 Mow right away. Don't allow the grass to get too long between mowings. If you cut off too much at once, the grass will go brown. Removing more than 1/3 of the plant is very hard on the roots. Keep your blade sharp.
 Mow high. Keep your mowing height at 3" for most of the season. A higher cut will provide more shade and keep the soil cooler and moister. The extra shade also discourages weeds, crabgrass and insect pests. Mow shorter near the end of the season, especially the last cut.
 Thatch- Excessive thatch favours disease development, and will harbour insects. Aerations are one way to reduce thatch. Rake the lawn in the spring to dislodge surface thatch.
 Fill in bare or thin areas with new grass. Weeds and crabgrass are less likely to get started in your lawn if you can get grass growing first. Grass seed will grow fairly early in the year before crabgrass or many weeds are active, but will sprout at any time if kept constantly moist. Fall is the best time to seed (Late Aug thru Sept). Use “endophytic” perennial rye seed– turf type grass that naturally resists insects.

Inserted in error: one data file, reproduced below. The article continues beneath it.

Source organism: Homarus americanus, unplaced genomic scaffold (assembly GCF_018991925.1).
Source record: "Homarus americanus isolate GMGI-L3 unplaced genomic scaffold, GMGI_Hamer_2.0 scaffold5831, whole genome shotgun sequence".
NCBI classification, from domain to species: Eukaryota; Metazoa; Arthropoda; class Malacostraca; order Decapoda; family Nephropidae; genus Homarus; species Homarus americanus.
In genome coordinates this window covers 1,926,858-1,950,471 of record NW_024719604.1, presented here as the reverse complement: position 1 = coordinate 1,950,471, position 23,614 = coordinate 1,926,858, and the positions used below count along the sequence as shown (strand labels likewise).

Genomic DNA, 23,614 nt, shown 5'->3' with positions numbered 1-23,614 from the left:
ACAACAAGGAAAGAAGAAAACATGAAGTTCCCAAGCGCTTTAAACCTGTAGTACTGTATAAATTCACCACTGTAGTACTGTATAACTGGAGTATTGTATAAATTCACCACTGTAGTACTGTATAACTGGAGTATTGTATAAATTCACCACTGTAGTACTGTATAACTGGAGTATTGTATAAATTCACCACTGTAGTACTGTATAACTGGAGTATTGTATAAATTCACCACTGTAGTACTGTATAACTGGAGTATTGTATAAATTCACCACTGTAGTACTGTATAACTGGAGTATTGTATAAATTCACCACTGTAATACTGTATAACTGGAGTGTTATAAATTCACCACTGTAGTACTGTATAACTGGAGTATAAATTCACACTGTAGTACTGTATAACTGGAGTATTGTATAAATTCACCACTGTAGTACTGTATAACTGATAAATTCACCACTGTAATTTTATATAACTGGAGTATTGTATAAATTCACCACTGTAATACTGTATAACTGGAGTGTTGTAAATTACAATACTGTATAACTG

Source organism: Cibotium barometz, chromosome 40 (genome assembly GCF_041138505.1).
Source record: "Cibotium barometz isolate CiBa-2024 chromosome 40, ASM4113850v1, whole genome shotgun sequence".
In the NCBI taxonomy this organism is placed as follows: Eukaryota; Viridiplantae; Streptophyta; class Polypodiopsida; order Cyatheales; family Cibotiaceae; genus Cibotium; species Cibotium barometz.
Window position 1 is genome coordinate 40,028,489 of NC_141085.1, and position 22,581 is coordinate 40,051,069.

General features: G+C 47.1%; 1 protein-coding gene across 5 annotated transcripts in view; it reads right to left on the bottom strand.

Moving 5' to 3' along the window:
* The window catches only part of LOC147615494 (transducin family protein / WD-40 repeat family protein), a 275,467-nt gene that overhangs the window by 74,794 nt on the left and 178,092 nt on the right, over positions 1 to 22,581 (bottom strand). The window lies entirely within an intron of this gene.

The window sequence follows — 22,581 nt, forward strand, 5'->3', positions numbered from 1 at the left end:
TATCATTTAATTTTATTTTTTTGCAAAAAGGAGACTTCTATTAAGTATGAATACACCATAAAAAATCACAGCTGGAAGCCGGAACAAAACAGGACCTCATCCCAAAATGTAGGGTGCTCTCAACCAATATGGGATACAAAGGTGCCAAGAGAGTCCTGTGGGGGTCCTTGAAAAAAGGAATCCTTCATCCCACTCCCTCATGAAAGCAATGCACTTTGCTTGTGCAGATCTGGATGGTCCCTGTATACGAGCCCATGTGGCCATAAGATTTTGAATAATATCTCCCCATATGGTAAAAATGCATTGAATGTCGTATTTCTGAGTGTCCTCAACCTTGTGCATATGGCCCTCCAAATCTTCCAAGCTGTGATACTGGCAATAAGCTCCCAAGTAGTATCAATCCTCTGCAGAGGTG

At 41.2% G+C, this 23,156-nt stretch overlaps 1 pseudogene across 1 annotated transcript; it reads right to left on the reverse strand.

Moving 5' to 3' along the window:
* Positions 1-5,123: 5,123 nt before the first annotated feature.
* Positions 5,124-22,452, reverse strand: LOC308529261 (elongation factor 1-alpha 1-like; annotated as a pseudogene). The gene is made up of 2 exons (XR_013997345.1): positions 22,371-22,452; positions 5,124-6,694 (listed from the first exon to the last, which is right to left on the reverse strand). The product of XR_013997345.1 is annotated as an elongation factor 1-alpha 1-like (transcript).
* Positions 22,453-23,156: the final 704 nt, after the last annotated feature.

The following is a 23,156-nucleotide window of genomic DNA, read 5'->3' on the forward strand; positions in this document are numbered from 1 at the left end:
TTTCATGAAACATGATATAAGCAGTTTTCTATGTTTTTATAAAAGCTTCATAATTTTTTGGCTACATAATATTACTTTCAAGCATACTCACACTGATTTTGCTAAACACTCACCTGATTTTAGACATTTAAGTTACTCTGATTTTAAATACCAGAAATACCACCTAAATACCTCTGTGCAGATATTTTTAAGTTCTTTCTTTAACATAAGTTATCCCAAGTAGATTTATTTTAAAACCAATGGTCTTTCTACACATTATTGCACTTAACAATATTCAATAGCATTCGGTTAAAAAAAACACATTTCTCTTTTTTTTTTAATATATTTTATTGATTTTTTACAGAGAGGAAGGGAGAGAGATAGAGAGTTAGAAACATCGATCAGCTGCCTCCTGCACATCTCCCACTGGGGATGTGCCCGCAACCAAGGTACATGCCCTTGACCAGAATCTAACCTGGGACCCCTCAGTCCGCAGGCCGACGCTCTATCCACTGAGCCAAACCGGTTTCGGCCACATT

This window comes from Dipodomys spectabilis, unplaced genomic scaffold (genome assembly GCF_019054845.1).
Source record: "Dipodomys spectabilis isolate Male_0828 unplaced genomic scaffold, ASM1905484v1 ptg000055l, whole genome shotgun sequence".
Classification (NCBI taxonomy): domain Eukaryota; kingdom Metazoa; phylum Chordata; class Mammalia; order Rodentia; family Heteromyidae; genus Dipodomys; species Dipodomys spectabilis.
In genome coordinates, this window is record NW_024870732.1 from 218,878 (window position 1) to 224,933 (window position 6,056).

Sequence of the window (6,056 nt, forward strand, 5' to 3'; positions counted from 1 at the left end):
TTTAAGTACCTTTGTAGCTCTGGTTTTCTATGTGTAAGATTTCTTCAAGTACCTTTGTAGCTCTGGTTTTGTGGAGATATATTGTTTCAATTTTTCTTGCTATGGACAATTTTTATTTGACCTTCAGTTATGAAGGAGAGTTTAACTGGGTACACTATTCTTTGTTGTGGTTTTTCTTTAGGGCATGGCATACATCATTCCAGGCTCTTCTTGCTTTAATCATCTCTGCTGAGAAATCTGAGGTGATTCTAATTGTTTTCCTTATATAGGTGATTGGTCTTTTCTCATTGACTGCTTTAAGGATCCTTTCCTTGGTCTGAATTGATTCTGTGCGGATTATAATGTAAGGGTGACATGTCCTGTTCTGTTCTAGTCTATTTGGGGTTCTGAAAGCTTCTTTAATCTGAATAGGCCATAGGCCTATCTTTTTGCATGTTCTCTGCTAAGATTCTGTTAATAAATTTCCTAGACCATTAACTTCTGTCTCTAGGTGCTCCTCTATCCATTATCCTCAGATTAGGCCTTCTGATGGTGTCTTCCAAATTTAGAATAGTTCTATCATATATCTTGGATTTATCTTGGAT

Weed Grasses
Crabgrass  
   
To many homeowners, any grass that doesn't look like the Kentucky bluegrass sod that they had when the lawn was new is a weed grass - many call that weed grass "Crabgrass". Actually, there are several undesirable grasses that can invade the home turf.

Crabgrass has run rampant in many lawns the last few summers. Crabgrass is an annual- this means each autumn it dies- but each spring it comes up from seed. It germinates in mid May. By the time it is noticeable, you see short, light green, grasses along the driveway or walkways and in the thin areas of the lawn. It grows quickly, and before long it spreads out flat, often smothering the existing grasses. The leaves are now distinctly hairy, and long seed heads develop. As it gets cooler in September it turn purple. Later it dies and by spring it is gone.